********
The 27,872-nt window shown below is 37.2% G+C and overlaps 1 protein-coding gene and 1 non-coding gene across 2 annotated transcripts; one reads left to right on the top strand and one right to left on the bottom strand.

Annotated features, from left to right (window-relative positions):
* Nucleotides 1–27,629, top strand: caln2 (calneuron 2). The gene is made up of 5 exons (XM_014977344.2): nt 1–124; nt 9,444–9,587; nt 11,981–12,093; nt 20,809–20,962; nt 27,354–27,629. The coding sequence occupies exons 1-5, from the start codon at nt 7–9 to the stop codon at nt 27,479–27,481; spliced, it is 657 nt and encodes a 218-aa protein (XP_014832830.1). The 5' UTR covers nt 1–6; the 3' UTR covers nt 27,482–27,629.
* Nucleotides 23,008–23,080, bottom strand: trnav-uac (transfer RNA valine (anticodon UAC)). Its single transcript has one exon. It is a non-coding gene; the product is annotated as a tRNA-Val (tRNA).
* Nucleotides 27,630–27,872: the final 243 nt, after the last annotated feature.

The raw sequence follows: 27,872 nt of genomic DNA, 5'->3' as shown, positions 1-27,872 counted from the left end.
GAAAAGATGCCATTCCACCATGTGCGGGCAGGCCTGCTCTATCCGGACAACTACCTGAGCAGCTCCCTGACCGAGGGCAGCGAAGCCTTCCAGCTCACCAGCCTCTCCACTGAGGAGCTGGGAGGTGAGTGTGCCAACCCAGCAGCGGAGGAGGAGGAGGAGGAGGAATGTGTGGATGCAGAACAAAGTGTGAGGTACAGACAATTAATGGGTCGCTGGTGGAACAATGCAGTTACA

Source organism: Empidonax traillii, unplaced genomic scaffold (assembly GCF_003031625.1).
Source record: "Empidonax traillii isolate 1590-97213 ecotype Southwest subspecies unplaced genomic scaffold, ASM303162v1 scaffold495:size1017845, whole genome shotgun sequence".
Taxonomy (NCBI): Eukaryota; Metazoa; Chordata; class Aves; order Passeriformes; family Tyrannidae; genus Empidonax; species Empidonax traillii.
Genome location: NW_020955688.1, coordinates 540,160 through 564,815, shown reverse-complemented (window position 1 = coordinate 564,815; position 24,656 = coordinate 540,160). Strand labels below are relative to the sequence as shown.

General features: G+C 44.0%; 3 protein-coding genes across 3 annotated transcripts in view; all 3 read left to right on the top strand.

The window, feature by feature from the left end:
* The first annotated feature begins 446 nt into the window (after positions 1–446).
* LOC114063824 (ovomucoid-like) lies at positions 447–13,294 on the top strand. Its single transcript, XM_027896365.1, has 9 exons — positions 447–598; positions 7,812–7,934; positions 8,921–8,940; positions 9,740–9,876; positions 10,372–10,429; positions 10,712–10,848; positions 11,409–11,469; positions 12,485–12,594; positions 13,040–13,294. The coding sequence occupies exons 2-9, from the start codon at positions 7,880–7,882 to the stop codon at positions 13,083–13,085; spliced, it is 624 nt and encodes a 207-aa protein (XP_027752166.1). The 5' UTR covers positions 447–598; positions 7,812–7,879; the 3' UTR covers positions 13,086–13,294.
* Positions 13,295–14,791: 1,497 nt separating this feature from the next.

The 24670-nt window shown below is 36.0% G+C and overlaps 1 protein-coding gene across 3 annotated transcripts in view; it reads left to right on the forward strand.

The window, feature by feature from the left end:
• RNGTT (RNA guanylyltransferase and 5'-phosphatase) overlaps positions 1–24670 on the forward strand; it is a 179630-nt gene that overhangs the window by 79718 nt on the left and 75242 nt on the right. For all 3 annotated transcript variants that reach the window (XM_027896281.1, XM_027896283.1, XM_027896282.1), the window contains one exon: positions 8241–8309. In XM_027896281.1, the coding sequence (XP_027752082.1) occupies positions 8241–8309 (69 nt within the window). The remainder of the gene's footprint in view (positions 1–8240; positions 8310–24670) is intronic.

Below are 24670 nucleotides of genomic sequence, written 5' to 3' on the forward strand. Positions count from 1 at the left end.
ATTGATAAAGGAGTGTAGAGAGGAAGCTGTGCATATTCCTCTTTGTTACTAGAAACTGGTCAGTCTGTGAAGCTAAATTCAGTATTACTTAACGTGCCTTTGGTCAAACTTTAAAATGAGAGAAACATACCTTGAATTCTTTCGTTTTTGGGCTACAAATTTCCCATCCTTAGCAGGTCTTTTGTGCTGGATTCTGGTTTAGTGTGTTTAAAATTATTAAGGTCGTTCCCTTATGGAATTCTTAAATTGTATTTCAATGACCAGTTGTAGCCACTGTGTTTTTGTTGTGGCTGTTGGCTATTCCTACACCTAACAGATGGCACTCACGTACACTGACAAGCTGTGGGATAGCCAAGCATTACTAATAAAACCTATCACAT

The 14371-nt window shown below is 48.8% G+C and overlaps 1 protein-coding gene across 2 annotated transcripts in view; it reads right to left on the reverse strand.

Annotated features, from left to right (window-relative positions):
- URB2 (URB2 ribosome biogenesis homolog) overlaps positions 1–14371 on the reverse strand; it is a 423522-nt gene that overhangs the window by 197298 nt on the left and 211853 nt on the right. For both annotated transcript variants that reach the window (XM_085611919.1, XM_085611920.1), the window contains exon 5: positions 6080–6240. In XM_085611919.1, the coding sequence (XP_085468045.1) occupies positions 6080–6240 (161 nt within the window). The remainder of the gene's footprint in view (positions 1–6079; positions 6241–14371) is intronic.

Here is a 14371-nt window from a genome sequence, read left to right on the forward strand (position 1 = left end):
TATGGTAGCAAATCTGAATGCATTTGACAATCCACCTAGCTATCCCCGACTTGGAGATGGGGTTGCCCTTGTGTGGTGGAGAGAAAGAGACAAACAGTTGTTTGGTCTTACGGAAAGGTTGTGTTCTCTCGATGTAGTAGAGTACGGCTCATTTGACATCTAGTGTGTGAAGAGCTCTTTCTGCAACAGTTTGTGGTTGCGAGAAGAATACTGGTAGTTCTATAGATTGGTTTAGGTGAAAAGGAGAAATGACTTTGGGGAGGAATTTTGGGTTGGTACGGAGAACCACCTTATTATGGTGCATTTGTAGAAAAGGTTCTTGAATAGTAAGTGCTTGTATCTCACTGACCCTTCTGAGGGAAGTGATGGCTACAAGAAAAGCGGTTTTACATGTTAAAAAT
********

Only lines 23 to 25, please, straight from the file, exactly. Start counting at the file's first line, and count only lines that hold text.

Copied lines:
Annotated features, from left to right (window-relative positions):
- URB2 (URB2 ribosome biogenesis homolog) overlaps positions 1–14371 on the reverse strand; it is a 423522-nt gene that overhangs the window by 197298 nt on the left and 211853 nt on the right. For both annotated transcript variants that reach the window (XM_085611919.1, XM_085611920.1), the window contains exon 5: positions 6080–6240. In XM_085611919.1, the coding sequence (XP_085468045.1) occupies positions 6080–6240 (161 nt within the window). The remainder of the gene's footprint in view (positions 1–6079; positions 6241–14371) is intronic.

Here is a 14371-nt window from a genome sequence, read left to right on the forward strand (position 1 = left end):